6 December 2023, Wednesday, 13:59
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Putin’s Pathetic Ultimatum

Putin’s Pathetic Ultimatum

How many weapons does the Kremlin actually have?

The Russians are expected to try to launch a new offensive in the Donetsk region in a week. In the meantime, there is an operational pause on this front, the Kremlin launched a global information campaign in order to force Kyiv into negotiations. However, if this frightened anyone, then first of all it’s the Russians themselves — they are now even more scared of the idea of general mobilization.

Some bluff before the next war phase

A rumor has been thrown into the Ukrainian information space that an ultimatum to Kyiv allegedly came from Moscow the other day: to resume negotiations by July 15, for the duration of the negotiations, Ukraine must stop the counteroffensive at the Kherson frontline, and Russia in return will stop the offensive in the Donbas, but if Kyiv refuses, the Russians say, they will regret it very much.

In general, there is nothing implausible in this rumor. It is well known that Kyiv and Moscow, despite the freezing of negotiations, continue to contact. Three weeks ago, the head of the Ukrainian delegation at the talks, David Arakhamia, told Axios in an interview that members of our delegation talk on the phone with their Russian counterparts “once or twice a week” in order to “keep in touch”. Therefore, it cannot be ruled out that during one of these communication sessions, the Kremlin delivered an ultimatum to Kyiv.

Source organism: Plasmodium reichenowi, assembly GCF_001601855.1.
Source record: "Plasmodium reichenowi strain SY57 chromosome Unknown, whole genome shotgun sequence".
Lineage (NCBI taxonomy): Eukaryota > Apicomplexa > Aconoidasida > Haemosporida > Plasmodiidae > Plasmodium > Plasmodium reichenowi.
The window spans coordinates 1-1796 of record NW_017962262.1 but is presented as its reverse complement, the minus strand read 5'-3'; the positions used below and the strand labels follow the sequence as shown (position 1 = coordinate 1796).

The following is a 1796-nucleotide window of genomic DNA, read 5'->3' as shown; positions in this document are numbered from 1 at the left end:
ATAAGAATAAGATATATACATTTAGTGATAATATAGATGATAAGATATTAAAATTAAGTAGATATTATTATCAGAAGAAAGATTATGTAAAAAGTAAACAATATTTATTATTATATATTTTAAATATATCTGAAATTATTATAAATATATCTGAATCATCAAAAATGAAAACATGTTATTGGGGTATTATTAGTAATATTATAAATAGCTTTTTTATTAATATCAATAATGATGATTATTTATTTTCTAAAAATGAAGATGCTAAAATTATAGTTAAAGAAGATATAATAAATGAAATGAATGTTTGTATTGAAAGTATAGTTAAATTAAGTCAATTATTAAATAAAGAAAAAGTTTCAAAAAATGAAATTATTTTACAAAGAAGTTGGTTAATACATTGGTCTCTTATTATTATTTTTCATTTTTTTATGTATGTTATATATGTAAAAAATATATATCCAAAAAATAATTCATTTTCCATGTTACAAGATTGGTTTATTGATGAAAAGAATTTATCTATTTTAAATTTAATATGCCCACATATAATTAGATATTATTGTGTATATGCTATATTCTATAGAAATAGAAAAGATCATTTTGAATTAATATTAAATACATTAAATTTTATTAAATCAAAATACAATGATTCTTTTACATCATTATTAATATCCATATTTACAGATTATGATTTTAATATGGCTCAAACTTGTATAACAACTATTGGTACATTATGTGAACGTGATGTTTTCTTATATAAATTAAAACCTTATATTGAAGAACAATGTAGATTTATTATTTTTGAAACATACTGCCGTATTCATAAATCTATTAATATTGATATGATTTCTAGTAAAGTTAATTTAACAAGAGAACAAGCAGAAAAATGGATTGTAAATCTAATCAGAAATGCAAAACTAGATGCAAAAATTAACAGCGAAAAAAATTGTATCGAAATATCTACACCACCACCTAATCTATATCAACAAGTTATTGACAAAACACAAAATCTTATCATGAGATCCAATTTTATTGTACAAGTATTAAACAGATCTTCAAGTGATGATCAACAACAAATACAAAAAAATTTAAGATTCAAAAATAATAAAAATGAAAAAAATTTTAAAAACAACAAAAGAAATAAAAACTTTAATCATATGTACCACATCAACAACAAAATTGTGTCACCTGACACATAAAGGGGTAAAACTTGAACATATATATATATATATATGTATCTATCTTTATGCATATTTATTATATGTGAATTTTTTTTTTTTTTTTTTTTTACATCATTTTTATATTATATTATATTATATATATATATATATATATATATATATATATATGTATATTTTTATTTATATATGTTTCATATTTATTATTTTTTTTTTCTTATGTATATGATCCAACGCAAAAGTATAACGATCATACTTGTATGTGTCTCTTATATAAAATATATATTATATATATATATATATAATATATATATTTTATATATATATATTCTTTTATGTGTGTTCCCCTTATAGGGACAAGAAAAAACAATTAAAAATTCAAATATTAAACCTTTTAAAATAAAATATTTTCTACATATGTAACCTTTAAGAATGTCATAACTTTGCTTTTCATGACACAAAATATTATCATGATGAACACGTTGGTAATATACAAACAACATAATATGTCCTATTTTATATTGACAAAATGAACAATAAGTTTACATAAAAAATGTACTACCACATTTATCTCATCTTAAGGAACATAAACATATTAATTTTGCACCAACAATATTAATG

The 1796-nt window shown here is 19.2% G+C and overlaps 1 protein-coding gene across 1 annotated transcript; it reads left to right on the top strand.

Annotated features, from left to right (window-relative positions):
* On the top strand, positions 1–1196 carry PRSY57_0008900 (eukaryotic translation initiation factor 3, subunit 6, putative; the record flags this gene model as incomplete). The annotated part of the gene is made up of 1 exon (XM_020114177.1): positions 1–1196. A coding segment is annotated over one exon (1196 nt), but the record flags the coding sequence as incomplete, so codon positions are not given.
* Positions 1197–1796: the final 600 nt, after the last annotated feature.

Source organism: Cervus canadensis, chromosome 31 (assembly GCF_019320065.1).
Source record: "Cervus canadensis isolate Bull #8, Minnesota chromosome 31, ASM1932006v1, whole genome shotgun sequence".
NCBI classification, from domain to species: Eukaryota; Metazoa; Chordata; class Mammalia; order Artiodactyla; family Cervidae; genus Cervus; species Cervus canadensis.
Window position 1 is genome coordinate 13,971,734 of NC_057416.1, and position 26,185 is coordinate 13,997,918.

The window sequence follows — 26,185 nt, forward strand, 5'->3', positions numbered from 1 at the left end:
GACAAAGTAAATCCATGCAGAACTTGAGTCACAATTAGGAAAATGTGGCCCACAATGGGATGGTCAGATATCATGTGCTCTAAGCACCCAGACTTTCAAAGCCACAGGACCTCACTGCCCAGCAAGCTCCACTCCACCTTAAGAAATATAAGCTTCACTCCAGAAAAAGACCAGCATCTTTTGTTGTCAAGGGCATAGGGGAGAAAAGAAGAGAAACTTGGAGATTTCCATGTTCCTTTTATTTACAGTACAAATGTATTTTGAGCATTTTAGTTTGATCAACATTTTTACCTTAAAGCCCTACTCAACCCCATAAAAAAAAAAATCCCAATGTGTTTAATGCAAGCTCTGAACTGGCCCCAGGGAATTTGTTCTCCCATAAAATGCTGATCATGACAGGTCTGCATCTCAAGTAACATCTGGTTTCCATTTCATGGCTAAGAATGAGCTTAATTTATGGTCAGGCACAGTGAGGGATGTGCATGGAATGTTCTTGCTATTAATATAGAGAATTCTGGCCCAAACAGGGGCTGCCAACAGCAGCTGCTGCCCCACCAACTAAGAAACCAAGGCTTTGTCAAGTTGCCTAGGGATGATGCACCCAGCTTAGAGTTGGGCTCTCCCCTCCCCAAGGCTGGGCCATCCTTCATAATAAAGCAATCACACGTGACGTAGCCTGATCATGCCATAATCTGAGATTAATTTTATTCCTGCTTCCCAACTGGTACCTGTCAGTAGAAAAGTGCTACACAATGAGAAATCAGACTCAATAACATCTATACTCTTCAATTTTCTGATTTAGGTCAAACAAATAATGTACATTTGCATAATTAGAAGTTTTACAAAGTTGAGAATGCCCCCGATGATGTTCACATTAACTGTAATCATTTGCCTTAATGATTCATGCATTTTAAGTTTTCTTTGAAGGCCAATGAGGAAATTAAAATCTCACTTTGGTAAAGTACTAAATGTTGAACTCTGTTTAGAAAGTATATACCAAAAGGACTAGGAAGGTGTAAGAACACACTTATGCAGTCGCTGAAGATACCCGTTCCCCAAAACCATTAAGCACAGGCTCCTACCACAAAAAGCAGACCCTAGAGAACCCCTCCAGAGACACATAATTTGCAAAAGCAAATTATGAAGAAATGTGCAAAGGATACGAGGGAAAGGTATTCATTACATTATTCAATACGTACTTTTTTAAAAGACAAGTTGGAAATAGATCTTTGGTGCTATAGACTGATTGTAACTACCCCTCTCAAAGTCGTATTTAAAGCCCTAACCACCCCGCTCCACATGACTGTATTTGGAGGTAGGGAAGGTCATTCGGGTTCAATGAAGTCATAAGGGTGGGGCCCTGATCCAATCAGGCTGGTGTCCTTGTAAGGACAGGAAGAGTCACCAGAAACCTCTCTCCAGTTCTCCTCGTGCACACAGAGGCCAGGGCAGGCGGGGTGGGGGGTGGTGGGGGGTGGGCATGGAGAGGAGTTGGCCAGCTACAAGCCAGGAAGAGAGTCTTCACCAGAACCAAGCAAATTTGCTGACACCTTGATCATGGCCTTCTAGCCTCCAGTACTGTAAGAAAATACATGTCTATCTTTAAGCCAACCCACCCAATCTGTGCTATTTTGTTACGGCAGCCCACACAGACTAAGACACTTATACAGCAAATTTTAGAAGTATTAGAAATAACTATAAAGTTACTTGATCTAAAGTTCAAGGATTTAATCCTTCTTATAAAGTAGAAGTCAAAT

The timing of the ultimatum and its duration are not surprising either. On July 7, the Russian Ministry of Defense officially announced a pause in the fighting. And this, of course, is not a “gesture of good will” at all, but a forced necessity.

According to the American Institute for the Study of War (ISW), Russian forces are “rebuilding forces and creating the conditions for a larger offensive in the coming weeks or months.” The ISW assumes that this will be an attack on either Sloviansk or Kramatorsk.

The occupiers are sending echelons of weapons and ammunition to the area of the new offensive, and there is also information about the transfer of fresh units closer to the front. For example, the other day it was reported that the Russians were withdrawing personnel, military equipment and ammunition from military unit 34667 in the village of Alakurtti near Murmansk. Military unit 34667 is the 80th separate motorized rifle brigade, and all of it, it turns out, has been transferred to the village of Nikolskoye, Belgorod Region.

It was for this kind of preparation that an operational pause was needed. It is unlikely that it will end tomorrow or the day after tomorrow, but in a week — maybe. And while this pause lasts, Putin, of course, can use this time to scare the whole world with an even greater escalation of hostilities if Kyiv does not agree to resume negotiations.